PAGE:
• Investing $200 a month into the super scheme, which your employer matches dollar for dollar, bringing the total to $400 a month for 10 years.

    Even if the return on the scheme was zero, that would improve your wealth by $48,000. And you can be certain you’ll do better than that over a decade.

What if the employer gives you 50c for every dollar you invest? Your $200 a month would then grow to $300.

That would still come to $36,000, after ten years, if the return was zero, and $46,300 if the return happened to be 5 per cent a year.

The results will be the same, comparatively, whether you put in just $50 a month or $5000 a month. To work through other examples, use the regular saving calculator on the Retirement Commission’s

Of course, mortgage rates and investment returns will change over the years. But they will stay much the same relative to one another.

It’s hard to imagine a scenario in which a super scheme with at least a 50c-in-the-dollar subsidy doesn’t beat repaying a mortgage.

A final note: In the calculations, I have ignored inflation to keep things simple.

In this situation that doesn’t matter much, as it’s the comparisons rather than the absolute numbers that are important.

However, when you use the Sorted calculators, they suggest you use returns after inflation. Then, when you get a savings total of, say, $20,000, that means you will have savings that will buy whatever $20,000 buys today.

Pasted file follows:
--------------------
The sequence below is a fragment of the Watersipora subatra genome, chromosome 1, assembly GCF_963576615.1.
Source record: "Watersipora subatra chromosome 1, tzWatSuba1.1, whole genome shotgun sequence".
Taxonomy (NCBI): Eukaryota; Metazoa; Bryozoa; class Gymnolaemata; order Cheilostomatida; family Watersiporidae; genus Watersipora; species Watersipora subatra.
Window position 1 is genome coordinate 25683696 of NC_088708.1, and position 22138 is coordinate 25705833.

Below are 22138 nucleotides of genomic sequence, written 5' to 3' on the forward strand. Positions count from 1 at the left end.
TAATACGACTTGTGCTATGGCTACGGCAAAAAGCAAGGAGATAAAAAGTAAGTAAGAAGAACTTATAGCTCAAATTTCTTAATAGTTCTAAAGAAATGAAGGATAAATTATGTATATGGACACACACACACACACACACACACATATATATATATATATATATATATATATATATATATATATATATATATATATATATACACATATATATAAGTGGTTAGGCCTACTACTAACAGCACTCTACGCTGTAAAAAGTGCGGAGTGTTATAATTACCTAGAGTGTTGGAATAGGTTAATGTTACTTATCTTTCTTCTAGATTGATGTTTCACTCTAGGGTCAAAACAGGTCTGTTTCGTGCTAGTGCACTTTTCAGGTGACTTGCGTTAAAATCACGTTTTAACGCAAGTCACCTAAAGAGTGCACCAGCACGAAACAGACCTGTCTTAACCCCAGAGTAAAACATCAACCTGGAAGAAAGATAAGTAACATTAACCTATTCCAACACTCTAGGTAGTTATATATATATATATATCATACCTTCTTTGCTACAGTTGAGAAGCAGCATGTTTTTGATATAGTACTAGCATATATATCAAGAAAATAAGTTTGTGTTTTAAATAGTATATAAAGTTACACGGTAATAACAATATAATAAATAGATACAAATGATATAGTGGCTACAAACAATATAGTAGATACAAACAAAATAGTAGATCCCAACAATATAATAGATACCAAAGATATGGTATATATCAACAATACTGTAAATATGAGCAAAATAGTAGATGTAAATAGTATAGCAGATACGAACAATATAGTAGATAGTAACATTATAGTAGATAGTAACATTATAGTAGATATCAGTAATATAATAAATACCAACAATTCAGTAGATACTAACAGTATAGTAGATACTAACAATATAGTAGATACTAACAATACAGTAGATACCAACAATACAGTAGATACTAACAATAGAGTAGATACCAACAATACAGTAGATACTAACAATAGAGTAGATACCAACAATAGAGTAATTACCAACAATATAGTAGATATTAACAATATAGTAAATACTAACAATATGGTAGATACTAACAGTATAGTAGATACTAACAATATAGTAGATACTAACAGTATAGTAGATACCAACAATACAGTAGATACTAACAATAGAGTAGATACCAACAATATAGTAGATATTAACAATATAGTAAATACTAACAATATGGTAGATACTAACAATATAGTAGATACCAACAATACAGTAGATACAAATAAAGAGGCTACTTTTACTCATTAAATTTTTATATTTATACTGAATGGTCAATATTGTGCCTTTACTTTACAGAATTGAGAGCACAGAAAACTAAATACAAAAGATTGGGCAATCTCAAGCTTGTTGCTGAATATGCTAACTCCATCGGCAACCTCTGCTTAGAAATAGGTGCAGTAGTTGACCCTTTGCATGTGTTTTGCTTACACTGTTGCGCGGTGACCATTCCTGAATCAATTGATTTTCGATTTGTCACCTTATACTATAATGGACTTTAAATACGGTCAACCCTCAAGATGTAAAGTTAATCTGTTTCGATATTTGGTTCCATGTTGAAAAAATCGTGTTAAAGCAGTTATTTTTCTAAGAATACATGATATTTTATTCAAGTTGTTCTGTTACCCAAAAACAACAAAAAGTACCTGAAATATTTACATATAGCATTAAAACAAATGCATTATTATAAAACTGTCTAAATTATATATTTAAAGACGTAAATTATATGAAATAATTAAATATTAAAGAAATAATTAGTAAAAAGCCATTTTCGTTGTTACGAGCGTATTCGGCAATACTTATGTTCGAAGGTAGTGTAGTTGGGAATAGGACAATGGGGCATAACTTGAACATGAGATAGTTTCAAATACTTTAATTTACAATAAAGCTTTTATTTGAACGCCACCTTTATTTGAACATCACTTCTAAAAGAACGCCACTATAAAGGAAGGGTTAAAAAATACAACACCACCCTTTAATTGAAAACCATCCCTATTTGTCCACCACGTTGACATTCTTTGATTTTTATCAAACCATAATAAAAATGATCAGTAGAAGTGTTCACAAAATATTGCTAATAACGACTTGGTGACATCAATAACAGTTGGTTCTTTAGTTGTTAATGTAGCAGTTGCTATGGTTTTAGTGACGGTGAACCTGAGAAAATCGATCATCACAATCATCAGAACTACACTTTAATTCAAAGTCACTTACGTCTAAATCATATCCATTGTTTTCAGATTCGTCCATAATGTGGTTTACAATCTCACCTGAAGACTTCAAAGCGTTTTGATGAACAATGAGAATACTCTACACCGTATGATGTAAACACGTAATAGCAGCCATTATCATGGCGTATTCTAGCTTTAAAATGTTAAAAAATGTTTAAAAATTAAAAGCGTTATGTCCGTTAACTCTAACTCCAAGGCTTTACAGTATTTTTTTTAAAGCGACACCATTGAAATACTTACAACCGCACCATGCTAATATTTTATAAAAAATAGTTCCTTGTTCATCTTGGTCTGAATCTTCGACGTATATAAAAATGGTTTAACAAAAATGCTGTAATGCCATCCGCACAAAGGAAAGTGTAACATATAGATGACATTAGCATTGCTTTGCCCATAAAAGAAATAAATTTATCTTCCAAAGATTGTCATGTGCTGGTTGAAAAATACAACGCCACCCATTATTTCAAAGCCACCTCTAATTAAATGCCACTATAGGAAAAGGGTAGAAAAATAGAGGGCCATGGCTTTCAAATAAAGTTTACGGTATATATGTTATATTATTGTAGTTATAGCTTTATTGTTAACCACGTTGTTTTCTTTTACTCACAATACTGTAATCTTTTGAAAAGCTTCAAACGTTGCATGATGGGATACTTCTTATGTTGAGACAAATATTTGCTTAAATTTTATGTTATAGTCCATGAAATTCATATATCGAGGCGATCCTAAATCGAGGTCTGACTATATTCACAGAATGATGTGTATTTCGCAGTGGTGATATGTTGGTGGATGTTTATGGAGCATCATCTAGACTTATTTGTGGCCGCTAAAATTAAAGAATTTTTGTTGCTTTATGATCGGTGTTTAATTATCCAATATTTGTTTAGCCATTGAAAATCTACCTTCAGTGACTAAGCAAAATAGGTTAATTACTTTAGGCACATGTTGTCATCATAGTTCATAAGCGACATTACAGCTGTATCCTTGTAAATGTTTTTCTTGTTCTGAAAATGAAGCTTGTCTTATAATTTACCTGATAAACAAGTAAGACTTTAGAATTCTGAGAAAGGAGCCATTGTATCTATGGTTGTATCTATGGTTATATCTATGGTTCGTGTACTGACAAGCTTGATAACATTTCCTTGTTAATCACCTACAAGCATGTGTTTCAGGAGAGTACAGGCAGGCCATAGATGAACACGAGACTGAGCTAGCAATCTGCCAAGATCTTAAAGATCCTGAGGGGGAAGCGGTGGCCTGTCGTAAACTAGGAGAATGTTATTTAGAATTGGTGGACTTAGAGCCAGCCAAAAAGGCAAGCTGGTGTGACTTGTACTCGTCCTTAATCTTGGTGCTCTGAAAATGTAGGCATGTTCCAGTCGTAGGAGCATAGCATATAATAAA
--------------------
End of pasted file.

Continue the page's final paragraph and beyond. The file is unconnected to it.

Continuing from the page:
In the above examples we might use 5.5 per cent instead of 8 per cent for the real (inflation-adjusted) rate of interest on the mortgage.

That shows us that repaying the mortgage would improve your wealth by $31,700 in today’s dollars.

And we might use 2.5 instead of 5 per cent for possible growth on $300 a month for 10 years.

That would bring us to $40,800 in today’s dollars — still well ahead of repaying the mortgage.

QI remember about a year ago, the Herald’s website had a link to banks’ and other financial groups’ current interest rates.

I am keen to do a term deposit so I found that very useful to compare company to company. That site seems gone now?

AI don’t know what was on the Herald website. But the website I use for such info,, is still there and still useful.

No paywalls or ads — just generous people like you. All Kiwis deserve accurate, unbiased financial guidance. So let’s keep it free. Can you help? Every bit makes a difference.

Mary Holm is a freelance journalist, a director of Financial Services Complaints Ltd (FSCL), a seminar presenter and a bestselling author on personal finance. From 2011 to 2019 she was a founding director of the Financial Markets Authority. Her opinions are personal, and do not reflect the position of any organisation in which she holds office. Mary’s advice is of a general nature, and she is not responsible for any loss that any reader may suffer from following it. Send questions to [email protected] or click here. Letters should not exceed 200 words. We won’t publish your name. Please provide a (preferably daytime) phone number. Unfortunately, Mary cannot answer all questions, correspond directly with readers, or give financial advice.